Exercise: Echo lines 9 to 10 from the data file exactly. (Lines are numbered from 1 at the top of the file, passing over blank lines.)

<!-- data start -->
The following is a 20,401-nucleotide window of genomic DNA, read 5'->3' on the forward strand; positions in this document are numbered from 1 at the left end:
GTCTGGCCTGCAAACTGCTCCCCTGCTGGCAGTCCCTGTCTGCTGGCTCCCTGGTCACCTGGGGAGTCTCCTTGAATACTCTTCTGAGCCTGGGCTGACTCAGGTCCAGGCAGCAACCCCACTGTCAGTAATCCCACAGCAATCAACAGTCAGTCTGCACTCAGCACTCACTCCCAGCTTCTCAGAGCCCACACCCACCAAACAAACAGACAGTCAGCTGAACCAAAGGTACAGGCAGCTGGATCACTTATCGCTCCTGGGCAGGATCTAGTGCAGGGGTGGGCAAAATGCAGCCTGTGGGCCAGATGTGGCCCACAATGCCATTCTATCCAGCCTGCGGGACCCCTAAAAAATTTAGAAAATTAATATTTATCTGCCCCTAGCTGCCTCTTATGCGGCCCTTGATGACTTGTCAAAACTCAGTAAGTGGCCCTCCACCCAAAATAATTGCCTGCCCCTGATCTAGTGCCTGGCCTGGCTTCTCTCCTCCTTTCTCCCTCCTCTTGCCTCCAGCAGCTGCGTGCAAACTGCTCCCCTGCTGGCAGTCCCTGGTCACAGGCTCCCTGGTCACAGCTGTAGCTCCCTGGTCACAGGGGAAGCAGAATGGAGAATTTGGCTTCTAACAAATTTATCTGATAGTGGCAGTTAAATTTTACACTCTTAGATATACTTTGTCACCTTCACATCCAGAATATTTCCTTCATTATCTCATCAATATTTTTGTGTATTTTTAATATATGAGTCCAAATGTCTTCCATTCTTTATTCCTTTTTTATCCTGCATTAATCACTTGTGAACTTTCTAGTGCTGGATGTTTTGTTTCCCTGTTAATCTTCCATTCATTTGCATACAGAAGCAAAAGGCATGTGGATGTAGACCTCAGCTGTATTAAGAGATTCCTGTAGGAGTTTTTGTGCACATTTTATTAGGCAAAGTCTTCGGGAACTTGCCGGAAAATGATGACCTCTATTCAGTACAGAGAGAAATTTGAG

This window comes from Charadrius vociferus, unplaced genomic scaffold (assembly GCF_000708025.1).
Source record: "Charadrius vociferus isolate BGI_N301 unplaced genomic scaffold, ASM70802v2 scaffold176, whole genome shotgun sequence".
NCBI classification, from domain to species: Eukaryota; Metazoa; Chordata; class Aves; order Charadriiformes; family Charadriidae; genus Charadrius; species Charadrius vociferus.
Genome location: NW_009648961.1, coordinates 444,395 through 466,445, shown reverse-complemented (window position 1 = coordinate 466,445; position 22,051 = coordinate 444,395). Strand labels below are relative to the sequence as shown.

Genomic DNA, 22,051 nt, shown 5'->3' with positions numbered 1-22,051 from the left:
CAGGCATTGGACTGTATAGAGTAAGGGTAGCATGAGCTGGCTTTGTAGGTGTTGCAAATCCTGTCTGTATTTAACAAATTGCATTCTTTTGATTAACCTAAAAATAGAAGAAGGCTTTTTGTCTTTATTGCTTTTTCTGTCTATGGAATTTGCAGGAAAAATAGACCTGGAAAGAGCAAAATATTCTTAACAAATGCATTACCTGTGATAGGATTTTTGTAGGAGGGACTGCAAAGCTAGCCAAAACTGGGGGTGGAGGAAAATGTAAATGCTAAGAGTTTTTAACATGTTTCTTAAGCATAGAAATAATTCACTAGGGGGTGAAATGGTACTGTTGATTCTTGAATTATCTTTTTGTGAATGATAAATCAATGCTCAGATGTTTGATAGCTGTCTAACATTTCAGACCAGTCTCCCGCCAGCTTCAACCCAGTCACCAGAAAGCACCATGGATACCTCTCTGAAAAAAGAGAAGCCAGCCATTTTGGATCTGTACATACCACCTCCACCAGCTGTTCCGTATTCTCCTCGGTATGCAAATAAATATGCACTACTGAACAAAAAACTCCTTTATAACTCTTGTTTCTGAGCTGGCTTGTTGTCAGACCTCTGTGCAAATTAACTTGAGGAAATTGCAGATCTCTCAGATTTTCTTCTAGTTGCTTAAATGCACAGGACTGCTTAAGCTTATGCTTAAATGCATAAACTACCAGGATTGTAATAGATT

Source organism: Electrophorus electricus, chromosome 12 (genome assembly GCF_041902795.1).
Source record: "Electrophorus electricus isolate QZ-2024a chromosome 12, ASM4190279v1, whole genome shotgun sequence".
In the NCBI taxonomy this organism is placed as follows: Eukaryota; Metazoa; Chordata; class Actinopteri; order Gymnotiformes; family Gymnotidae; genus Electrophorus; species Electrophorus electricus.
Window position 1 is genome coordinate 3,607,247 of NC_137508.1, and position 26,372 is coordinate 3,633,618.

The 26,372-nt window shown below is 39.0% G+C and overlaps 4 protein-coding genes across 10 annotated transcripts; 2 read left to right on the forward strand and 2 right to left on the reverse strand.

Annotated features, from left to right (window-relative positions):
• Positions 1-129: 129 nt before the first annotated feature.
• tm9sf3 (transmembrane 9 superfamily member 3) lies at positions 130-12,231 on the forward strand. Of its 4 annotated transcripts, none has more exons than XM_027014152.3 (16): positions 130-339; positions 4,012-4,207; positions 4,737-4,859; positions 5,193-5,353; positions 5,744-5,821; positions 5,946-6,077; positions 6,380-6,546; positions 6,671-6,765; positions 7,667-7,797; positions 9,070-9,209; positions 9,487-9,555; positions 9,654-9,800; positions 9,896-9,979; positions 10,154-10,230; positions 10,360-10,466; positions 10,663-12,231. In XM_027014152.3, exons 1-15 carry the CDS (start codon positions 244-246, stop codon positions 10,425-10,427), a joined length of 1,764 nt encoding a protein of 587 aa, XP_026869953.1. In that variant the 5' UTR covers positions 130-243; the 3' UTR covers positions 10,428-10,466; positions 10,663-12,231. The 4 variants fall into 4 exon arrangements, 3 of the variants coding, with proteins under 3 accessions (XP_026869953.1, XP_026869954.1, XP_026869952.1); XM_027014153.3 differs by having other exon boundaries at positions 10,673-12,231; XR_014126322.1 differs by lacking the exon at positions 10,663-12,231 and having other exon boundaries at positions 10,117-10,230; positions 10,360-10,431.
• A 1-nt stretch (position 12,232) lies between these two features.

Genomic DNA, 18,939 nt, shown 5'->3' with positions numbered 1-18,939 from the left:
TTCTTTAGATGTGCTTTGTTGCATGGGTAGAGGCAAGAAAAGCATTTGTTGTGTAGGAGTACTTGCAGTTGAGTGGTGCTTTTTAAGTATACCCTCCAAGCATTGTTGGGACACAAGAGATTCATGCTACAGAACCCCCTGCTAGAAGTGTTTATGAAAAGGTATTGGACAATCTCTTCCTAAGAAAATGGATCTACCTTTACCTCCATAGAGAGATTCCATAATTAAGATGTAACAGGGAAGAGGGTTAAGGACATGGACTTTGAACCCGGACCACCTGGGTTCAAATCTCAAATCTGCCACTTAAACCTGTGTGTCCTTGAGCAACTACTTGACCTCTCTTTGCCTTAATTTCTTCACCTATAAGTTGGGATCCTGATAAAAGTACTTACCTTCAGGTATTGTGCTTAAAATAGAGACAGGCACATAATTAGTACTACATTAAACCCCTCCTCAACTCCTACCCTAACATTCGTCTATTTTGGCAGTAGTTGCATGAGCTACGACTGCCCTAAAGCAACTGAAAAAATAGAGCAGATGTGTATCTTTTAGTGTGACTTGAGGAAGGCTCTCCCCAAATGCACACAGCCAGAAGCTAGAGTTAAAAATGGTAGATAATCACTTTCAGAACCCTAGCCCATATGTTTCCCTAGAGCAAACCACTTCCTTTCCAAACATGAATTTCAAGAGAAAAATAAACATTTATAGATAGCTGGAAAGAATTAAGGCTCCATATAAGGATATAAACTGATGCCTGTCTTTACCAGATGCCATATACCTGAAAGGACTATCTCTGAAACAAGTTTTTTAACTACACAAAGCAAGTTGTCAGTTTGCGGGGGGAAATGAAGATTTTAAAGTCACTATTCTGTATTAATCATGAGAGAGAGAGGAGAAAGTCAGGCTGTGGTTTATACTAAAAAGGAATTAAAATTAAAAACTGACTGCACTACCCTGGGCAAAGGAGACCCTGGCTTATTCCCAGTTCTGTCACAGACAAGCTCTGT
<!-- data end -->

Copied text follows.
Source organism: Electrophorus electricus, chromosome 12 (genome assembly GCF_041902795.1).
Source record: "Electrophorus electricus isolate QZ-2024a chromosome 12, ASM4190279v1, whole genome shotgun sequence".